Minor 7th March/April 2013: Lionel Loueke, Peppino D'Agostino, Ewan Dobson, Rupert Wates, José González, Michael Fix, Ken Hatfield
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March/April, 2013

Lionel Loueke, "Heritage," Blue Note 2012

Lionel Loueke's third Blue Note release entitled "Heritage" should more aptly be named in the plural as Loueke has roots in multiple heritages, both musically and culturally. Hailing from West Africa, his talent as a prodigy on guitar in his teens placed his career on a trajectory that ultimately led him to the American School of Modern Music in Paris to study jazz, then on scholarship to Berklee, and thereafter to collaborate with Herbie Hancock and as a bandleader for the dynamic jazz ensemble Gilfema. The African polyrhythms of his youth have always been building blocks upon Loueke's musical archetypes, infusing his Occidental jazz creations with a unique sub-Saharan flavor. On "Heritage" his musical birthrights bubble up in a much more overt way, announced perfunctorily on the opening track "Ifę." "Ifę" opens with kalimba-like syncopated guitar work with chorused vocals and mouth percussion that one imagines may have been refined from folk music he heard in his home village in Benin. Mid-way in the song a transition occurs which might recap symbolically his own life transformations: his Godin acoustic becomes synthesized electronically and mutates into hard-driving improvisational jazz full of melodic and chordal surprises... then figuratively back to Benin again. The tune "Ouidah" is also the name of Loueke's mother's home village, also once the center of Benin's slave trade. Paradoxically, the carefree and beautiful lyricism of this tune seems to deny away that dark past history. Former Obliqsounds labelmate, Gretchen Parlato, adds her signature whispery vocals to "Tribal Dance" - a spiritual declaration on which Loueke chooses electric guitar in stark contrast to his past exclusive preference for a nylon string sound. As if to reaffirm his ease with electricity, on "Freedom Dance" he blows it out of the water with an unrestrained solo having the fervency of Coltrane. The number of acoustic and electric tracks even out in the end, Loueke a master of finding balance between softness and intensity. Bandmate Robert Glasper on keyboards, often reminiscent of the vibe of Lonnie Liston-Smith, with Derrick Hodge on bass and Mark Guliana on drums more than recapture the intuitive interplay Loueke found with Gilfema. "Heritage" is a remarkable cross-cultural artistic achievement.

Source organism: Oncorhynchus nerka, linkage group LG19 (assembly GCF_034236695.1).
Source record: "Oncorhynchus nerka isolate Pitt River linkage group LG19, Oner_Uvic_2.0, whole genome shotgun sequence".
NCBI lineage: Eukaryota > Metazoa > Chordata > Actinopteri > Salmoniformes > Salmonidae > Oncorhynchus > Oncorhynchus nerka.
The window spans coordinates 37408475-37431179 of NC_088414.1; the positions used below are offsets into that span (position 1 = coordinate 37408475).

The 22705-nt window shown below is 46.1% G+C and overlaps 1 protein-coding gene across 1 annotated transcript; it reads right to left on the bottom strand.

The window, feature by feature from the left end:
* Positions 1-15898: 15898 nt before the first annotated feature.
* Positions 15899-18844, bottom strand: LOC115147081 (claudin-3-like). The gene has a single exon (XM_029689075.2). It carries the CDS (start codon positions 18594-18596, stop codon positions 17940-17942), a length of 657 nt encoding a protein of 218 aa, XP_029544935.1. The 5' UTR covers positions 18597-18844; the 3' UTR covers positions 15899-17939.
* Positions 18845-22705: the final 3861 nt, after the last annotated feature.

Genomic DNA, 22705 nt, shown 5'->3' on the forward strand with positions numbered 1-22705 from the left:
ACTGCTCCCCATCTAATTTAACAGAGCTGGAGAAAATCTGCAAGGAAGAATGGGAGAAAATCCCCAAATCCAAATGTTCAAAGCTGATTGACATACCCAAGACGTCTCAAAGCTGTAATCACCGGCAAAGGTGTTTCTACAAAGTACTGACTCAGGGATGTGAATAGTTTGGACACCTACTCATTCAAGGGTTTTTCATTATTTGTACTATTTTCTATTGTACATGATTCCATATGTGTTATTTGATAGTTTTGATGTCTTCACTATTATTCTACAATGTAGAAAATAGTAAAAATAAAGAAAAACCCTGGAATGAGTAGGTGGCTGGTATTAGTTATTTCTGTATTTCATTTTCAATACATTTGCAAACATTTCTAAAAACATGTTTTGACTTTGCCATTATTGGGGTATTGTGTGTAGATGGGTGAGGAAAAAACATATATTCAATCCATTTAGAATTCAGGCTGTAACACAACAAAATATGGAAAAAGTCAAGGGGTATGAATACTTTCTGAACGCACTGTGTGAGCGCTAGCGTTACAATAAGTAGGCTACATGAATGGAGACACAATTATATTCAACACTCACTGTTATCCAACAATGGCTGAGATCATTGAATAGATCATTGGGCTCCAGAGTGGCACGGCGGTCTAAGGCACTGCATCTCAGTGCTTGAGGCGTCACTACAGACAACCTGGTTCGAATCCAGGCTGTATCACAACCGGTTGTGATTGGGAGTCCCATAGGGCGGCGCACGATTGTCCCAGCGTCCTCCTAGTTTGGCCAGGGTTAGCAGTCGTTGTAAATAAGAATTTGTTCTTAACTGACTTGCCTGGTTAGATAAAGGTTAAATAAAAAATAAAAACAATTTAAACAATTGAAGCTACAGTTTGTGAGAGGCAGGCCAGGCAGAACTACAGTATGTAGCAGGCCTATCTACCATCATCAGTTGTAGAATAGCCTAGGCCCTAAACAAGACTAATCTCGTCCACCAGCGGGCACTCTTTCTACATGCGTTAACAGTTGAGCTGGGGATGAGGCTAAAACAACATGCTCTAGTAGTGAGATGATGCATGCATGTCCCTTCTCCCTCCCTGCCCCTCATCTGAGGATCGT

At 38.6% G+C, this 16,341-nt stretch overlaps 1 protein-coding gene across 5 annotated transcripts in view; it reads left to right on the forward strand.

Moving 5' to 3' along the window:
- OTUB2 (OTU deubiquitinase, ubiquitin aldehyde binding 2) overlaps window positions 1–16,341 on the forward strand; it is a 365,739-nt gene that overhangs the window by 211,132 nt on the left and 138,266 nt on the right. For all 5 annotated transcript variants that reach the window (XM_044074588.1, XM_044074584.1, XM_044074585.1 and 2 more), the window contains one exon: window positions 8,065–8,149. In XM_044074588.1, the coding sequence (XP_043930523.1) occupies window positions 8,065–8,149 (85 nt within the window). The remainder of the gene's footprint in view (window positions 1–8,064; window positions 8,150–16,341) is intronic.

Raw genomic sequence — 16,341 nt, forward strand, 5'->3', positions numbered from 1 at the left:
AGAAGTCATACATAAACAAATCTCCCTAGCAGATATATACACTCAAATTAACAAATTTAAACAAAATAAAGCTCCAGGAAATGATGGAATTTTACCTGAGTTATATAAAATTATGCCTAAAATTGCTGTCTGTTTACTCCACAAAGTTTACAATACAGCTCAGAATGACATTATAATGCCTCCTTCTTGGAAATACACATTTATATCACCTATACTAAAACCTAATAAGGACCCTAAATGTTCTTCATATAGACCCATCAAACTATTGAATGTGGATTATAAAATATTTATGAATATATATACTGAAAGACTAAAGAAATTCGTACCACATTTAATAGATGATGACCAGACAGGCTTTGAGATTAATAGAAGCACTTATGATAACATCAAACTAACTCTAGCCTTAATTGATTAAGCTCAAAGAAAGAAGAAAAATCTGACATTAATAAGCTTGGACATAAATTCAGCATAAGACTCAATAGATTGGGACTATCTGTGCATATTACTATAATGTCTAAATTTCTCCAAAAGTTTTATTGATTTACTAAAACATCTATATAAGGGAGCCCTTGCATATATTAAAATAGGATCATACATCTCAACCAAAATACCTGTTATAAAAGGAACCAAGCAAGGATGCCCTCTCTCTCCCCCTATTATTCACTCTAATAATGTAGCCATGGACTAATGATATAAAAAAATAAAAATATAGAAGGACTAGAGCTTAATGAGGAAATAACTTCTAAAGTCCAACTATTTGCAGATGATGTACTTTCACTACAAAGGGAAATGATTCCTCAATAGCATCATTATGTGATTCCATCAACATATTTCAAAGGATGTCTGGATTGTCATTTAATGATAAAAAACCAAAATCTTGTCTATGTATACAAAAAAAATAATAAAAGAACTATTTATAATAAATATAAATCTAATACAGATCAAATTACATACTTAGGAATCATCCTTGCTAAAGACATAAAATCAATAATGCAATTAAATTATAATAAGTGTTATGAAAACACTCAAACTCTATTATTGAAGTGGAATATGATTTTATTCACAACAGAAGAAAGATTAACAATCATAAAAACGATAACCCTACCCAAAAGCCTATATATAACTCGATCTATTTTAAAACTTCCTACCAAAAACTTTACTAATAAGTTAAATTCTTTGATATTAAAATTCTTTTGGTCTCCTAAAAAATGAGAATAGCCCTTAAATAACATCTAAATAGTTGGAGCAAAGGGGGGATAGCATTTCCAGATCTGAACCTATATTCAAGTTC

© Alan Fark

Lionel Loueke's Website Buy it at Amazon.com
Listen to "Ouidah"

Peppino D'Agostino, "Nine White Kites," 2011